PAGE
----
Stieg Larsson's The Girl With The Dragon Tattoo Volume 1 Hardcover comes out next week. It's the third time the novels of the same name will be adapted into a visual medium. If nothing else that should speak to the amazing popularity of the books by Swedish novelist Steig Larsson.
Despite his having died before what many would consider to be his masterpiece ever saw the light of day it is certain now that he managed to create one of the defining figures of literature of the new millennium:
Writers far better than I have explained why this series, and why these characters, have managed to dig such deep hooks in to much of the global reading community. Film critics have spoken at length about the impact and relative success of adapting the books into the film medium.
I will leave these men and women to their own conclusions and to their own reviews. I can only speak with any kind of authority to the medium which I have devoted much if not most of the reading time of my life consuming, Comics.
It's hard to start talking about the book without first addressing the book's cover. The cover by Lee Bermejo (which I feel would be somehow criminal without including a link to the full sized image so click HERE ) is a beautiful piece depicting the titular character and certainly speaks volumes about the character. I could loook at this piece forever. It's amazing. I keep finding things about it that I love (The most recent being what looks like a dragon in the smoke curling from Lisbeth's lips).
Denise Mina's work from DC's Vertigo comics line as well as their Vertigo Crime Graphic Novel line showed a spectacular grasp of the medium. Her Hellblazer work in particular was really fantastic. She does a great job of adapting the work of another novelist to a new format and lets much of Larsson's original work speak through, something with which many tasked with adaptations struggle.
Her collaborators on this work have a distinct difference that they bring to the work, which I think is part of what makes this work somewhat magical. First the work of Leonardo Manco. Manco and Mina have worked together before, on the issues of Hellblazer that Mina penned. So there is a familiarity to the language that they share on the page. It is clear that he grasps what she is asking of him on the page. Manco's work, which focuses on the character of Lisbeth, is brilliant. It is very lifelike and at times verges on photorealism without feeling too staged or posed. It still breathes and manages to capture the characters without making them look like celebrity portraits. There is a darkness and a grit to the pages that Manco pencils and I think that it brings the world of Lisbeth and the characters that inhabit her corner of Stockholm to stark reality. For a character who is incapable of understanding the shading of emotions it certainly makes a great deal of sense to have this kind of work depict her (It also helps to have an artist who can capture something of the kind of style that the cover depicts working on the interiors).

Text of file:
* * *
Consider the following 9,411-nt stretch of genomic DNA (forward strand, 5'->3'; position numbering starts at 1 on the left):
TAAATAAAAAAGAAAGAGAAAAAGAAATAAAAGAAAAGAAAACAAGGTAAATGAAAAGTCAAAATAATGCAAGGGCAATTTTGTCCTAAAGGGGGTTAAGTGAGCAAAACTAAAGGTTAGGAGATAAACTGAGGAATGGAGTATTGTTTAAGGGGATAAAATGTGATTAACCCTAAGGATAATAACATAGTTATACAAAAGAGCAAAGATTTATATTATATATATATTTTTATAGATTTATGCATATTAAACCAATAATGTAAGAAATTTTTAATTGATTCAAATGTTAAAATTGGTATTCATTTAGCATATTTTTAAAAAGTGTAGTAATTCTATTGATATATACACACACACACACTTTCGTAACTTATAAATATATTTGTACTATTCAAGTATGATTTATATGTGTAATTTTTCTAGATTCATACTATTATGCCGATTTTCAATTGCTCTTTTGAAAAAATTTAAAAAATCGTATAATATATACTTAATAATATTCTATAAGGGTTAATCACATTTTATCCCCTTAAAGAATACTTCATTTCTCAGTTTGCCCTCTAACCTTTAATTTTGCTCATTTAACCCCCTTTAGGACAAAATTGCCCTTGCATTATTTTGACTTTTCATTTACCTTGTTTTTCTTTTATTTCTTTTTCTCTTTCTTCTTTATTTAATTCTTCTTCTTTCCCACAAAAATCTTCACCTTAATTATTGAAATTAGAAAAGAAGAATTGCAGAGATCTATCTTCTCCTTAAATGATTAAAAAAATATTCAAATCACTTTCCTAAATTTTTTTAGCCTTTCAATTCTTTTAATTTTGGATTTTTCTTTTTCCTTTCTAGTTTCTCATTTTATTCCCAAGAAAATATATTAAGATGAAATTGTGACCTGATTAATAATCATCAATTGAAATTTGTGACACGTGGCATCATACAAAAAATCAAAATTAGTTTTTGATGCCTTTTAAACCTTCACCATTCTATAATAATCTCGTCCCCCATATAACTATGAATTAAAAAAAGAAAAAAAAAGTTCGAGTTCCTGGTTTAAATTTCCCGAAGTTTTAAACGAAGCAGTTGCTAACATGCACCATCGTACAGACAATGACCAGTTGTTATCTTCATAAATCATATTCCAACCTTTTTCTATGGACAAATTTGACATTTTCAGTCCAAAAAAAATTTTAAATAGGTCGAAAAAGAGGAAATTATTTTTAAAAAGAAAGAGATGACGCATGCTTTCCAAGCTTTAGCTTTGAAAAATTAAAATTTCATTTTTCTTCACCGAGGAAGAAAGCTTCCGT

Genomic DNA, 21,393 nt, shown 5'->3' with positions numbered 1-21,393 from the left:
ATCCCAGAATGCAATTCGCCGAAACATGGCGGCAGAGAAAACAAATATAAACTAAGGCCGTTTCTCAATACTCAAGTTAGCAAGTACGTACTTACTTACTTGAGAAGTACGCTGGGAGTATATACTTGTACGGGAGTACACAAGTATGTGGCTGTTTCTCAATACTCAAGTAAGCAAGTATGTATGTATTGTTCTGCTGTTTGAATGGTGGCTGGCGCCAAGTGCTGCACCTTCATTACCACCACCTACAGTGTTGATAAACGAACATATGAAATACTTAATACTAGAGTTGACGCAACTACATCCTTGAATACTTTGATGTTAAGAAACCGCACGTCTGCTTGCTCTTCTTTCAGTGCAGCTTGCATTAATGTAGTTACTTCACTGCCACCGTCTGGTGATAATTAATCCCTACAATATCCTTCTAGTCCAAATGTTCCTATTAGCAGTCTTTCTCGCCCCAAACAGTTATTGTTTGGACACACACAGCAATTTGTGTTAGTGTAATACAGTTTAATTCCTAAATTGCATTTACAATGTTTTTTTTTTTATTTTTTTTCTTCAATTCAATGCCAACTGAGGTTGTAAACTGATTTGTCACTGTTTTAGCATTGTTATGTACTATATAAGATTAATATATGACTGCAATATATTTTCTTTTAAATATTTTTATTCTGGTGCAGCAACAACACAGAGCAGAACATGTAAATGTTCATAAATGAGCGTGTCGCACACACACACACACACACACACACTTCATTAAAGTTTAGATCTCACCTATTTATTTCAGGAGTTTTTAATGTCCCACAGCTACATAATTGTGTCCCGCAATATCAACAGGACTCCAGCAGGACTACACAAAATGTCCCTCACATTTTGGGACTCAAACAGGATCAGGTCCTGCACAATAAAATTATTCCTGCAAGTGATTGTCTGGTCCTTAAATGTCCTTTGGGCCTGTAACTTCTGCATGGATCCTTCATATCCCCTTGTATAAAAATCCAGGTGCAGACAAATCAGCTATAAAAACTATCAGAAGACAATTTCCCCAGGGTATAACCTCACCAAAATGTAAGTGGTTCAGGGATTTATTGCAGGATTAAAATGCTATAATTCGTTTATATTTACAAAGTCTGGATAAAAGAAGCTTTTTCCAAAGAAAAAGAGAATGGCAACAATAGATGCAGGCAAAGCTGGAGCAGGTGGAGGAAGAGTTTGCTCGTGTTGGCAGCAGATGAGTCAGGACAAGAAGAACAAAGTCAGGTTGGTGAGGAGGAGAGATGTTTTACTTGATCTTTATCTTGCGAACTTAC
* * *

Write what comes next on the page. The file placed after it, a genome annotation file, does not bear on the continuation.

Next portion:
The artist who depicts the events from the perspective of Mikael Blomkvist is Andrea Mutti. Mutti is an Italian artist who has also worked at DC's Vertigo imprint and is probably best known for his work on graphic novels like The Executor and Right State and on Brian Wood's DMZ. The difference between Mutti and Manco is instantly recognizable which is fantastic in many ways. It helps to discern the characters (all of whom are just average folks wearing average clothes) and it helps to differentiate the ways that the characters perceive the world. Mutti's pencils are a little more traditional when it comes to comics and he has a great sense for story telling that is different than the kind of page useage and pacing that Manco utilizes.
Mutti's art depicts things from the perspective of a man whose world is coming apart at the seams and who is looking to find refuge from the real problems in his life where ever he can. So that it is distant from the style of Manco adds to the strangeness of the world in which Blomkvist finds himself inhabiting.
Each part of the original Millennium series will be broken into multiple parts so as to give the series enough room to breathe which I think has every indication of making the comic a great series for existing fans of the novels, existing fans of the films, or even attracting a new audience all together.
I can only give it the utmost of praise ... and that it makes me want to finally finish reading the novels.